Defense Advanced Research Projects AgencyTagged Content List

Integration

Compatible interconnection of disparate components and systems

Showing 27 results for Integration + Decentralization RSS
Complex Defense systems, such as RADAR, communications, imaging and sensing systems rely on a wide variety of microsystems devices and materials. These diverse devices and materials typically require different substrates and different processing technologies, preventing the integration of these devices into single fabrication process flows. Thus, integration of these device technologies has historically occurred only at the chip-to-chip level, which introduces significant bandwidth and latency-related performance limitations on these systems, as well as increased size, weight, power, and packaging/assembly costs as compared to microsystems fully integrated on a single chip.
The general-purpose computer has remained the dominant computing architecture for the last 50 years, driven largely by the relentless pace of Moore’s Law. As this trajectory shows signs of slowing, however, it has become increasingly more challenging to achieve performance gains from generalized hardware, setting the stage for a resurgence in specialized architectures. Today’s specialized, application-specific integrated circuits (ASICs) — hardware customized for a specific application — offer limited flexibility and are costly to design, fabricate, and program.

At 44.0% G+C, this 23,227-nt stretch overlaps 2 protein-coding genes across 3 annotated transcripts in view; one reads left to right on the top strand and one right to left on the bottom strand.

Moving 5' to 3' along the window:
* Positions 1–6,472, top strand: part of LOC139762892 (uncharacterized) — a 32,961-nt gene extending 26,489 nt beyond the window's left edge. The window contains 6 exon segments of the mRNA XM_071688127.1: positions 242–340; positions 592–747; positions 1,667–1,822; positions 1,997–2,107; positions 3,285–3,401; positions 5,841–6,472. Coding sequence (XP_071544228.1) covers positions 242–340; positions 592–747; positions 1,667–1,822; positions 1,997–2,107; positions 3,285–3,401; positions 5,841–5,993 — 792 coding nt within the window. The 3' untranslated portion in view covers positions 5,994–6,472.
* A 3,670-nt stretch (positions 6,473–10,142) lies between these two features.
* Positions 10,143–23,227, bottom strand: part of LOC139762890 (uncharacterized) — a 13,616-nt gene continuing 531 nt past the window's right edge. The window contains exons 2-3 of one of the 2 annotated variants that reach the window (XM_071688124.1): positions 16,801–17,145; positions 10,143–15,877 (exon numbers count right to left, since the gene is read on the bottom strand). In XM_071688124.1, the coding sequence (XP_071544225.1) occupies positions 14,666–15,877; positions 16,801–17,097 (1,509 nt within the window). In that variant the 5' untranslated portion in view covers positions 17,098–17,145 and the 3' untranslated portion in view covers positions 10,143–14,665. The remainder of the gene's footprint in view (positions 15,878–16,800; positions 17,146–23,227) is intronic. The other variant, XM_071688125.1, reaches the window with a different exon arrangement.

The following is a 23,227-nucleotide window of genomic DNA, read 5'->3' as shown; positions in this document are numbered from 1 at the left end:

Next-generation intelligent systems supporting Department of Defense (DoD) applications like artificial intelligence, autonomous vehicles, shared spectrum communication, electronic warfare, and radar require processing efficiency that is orders of magnitude beyond what is available through current commercial electronics. Reaching the performance levels required by these DoD applications however will require developing highly complex system-on-chip (SoC) platforms that leverage the most advanced integrated circuit technologies.
Due to engineering limitations and cost constraints, the dynamics of the electronic industry are continually changing. Commercial companies increasingly recognize the need to differentiate their products through research in areas other than device scaling, such as new circuit architectures and computing algorithms.
For decades, Global Positioning System (GPS) technology has been incorporated into vehicles and munitions to meet DoD requirements for precision guidance and navigation. GPS dependence creates a critical vulnerability for many DoD systems in situations where the GPS signal is degraded or unavailable.